Central & South Asia
Uzbek rights worker freed
Niyazova freed after she issues "confession" and criticises Human Rights Watch.
Last Modified: 09 May 2007 08:42 GMT
Niyazova, right, was relieved to be freed [AFP]
An Uzbek court has freed a human rights worker and suspended her seven-year jail sentence after she confessed to the charges against her and criticised international rights groups.
Umida Niyazova, who had worked as a translator for New York-based Human Rights Watch, was convicted last week of possessing subversive materials.
On Tuesday she told a court in Tashkent: "I confess that I committed a crime and acted unconsciously while under the influence of the atmosphere which I was in.
"I am disillusioned about what international organisations are doing."
Diplomats from the US, British and German embassies looked on as Niyazova made a 10-minute statement from a cage inside the courtroom.
The statement was critical of Human Rights Watch. The group's researcher in Uzbekistan, Andrea Berg, was accused of bias and harming the country.
Hundreds were killed during protests in
Andizhan in 2005 [EPA]
Human Rights Watch said it welcomed Niyazova's release, but it did not comment on the criticisms of its work.
In the statement, Niyazova also criticised "colour revolutions" - a term applied to popular uprisings in three former Soviet states; in two of them, Georgia and Ukraine, the uprisings brought Western-oriented governments to power.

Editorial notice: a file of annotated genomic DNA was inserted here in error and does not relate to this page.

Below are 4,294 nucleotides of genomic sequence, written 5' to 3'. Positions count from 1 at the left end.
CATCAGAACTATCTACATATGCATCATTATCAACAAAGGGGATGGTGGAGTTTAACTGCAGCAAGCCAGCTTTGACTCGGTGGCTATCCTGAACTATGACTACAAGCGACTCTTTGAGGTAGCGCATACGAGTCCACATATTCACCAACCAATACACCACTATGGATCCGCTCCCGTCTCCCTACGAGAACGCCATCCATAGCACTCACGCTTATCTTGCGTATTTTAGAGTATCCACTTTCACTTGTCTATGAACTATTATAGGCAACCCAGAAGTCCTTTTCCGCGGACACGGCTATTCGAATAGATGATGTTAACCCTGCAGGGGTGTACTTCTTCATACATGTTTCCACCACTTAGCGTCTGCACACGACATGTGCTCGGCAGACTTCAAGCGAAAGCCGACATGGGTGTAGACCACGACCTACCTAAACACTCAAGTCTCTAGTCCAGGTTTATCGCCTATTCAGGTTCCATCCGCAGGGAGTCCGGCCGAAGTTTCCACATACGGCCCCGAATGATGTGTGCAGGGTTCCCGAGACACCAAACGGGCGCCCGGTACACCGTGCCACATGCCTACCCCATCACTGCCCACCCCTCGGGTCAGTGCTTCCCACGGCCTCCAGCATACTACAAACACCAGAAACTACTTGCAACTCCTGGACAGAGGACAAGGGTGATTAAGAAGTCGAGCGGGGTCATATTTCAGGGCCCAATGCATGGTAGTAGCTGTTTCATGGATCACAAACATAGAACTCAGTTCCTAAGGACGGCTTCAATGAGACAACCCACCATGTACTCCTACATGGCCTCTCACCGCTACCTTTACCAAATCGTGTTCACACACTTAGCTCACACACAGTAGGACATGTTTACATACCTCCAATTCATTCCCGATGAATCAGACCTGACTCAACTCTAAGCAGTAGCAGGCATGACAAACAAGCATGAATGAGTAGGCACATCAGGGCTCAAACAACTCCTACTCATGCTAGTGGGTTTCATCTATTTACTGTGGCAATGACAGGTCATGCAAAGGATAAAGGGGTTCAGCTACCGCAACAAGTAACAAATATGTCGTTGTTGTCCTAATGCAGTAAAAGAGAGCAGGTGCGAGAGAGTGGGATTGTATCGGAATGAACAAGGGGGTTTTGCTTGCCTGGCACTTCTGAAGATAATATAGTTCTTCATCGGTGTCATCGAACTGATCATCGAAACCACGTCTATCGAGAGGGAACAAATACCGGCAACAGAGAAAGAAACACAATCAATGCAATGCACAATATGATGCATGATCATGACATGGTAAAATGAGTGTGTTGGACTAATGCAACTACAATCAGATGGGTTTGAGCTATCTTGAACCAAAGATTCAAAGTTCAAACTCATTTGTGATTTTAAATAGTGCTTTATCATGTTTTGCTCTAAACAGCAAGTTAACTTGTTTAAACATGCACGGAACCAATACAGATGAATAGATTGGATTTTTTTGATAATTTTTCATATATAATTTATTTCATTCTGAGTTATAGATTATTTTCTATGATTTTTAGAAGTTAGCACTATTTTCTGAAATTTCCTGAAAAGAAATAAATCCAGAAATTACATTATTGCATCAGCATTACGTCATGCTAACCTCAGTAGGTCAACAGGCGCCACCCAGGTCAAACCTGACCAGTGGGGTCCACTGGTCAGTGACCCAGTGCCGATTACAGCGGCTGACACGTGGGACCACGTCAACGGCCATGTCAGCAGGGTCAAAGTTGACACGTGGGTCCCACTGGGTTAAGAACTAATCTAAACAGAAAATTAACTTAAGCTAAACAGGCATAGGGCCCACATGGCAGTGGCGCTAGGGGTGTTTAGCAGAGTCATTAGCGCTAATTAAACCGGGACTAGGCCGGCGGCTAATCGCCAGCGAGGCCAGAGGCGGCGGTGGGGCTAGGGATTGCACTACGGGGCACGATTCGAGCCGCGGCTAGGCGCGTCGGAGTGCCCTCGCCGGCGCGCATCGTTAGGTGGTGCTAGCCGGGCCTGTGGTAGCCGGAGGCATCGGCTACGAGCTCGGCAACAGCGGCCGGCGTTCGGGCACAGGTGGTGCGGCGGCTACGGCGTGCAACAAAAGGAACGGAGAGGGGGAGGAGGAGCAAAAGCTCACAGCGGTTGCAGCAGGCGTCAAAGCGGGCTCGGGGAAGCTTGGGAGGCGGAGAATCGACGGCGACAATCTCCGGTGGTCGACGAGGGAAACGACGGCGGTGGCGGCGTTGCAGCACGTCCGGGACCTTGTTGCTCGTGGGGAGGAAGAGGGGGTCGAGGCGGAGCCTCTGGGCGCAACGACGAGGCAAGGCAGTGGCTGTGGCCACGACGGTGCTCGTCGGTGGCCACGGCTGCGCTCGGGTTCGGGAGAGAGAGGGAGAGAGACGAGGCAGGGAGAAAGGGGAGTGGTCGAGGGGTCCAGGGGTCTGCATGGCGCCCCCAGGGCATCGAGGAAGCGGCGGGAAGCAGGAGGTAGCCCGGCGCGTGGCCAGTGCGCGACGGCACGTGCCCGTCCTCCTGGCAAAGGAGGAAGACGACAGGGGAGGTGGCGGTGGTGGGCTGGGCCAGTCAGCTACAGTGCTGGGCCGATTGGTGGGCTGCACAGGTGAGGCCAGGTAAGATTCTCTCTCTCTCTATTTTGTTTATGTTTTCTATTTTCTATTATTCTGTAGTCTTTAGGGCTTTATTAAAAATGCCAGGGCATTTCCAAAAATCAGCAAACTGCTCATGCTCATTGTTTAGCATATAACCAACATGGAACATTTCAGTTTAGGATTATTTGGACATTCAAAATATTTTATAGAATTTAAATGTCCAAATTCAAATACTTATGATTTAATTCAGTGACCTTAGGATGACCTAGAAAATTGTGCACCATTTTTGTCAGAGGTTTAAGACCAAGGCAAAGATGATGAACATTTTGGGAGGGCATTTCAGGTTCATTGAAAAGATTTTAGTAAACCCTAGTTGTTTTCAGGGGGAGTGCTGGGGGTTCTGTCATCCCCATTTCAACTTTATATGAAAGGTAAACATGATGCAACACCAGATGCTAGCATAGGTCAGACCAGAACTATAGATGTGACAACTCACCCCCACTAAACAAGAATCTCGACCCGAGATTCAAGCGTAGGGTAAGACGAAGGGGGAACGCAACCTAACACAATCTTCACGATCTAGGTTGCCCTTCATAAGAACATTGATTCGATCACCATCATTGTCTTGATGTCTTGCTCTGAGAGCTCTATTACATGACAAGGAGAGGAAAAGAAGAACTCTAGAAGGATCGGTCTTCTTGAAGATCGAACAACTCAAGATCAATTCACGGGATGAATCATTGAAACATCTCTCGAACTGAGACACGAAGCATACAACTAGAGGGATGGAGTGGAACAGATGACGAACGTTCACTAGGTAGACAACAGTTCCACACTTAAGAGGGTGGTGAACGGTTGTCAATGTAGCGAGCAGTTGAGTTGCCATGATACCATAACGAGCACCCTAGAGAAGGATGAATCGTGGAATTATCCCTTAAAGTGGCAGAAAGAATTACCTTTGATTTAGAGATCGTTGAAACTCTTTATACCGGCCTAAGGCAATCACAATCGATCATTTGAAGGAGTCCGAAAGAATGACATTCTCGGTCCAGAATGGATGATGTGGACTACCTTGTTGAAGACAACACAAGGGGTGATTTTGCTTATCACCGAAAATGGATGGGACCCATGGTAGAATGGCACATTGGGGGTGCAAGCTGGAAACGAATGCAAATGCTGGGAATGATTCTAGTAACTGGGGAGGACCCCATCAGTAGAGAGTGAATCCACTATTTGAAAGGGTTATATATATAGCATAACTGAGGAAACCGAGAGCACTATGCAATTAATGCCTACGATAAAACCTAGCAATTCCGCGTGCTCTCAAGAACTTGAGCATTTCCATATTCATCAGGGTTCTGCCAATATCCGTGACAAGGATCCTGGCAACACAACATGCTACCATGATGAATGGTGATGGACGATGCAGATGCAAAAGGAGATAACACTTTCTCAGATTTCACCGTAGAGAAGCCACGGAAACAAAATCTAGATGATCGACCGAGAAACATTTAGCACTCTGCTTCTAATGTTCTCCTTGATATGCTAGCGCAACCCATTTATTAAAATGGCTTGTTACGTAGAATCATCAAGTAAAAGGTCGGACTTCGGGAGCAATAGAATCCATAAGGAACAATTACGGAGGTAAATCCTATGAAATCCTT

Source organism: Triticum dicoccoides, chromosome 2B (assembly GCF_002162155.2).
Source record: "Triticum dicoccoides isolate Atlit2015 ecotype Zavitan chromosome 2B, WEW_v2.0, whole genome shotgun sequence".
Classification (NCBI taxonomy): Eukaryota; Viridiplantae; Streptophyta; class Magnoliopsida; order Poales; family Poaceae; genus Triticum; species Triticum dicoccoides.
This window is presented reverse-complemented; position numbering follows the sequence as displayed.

"I would not want a colour revolution to take place in Uzbekistan like it happened in Georgia, Ukraine and Kyrgyzstan," she said.
Andizhan killings
After a two-day trial last week, Niyazova, who also wrote news stories critical of the Uzbek government, was sentenced to seven years in jail.
She was found guilty of smuggling subversive literature, illegally crossing the border, and illegally financing local rights groups with funds from unnamed foreign embassies.
Uzbek authorities found articles and information in her laptop computer about the killing of protesters in the Uzbek town of Andizhan in May 2005.
The EU and US had criticised Uzbekistan over the case.
Topics in this article
Featured on Al Jazeera
UNHCR says hundreds of people trapped in Yaloke town risk death if they are not evacuated to safety urgently.
'Justice for All' demonstrations swell across the US over the deaths of African Americans in police encounters.
Six former Guantanamo detainees are now free in Uruguay with some hailing the decision to grant them asylum.
Disproportionately high number of Aboriginal people in prison highlights inequality and marginalisation, critics say.
Long-standing dispute over Christian use of the word 'Allah' raises concerns about a very un-Merry Christmas.
The threat posed by ISIL has prompted thousands of young Kurds to join the PKK.
Baja California - with its own grim history of disappeared people - finds a voice in the fight against violence.
Russian feminist rockers fight system holding 700,000 - the world's largest per capita prison population after the US.
Weeks of growing protests against Muslims continue in Dresden with 15,000 hitting the streets last Monday.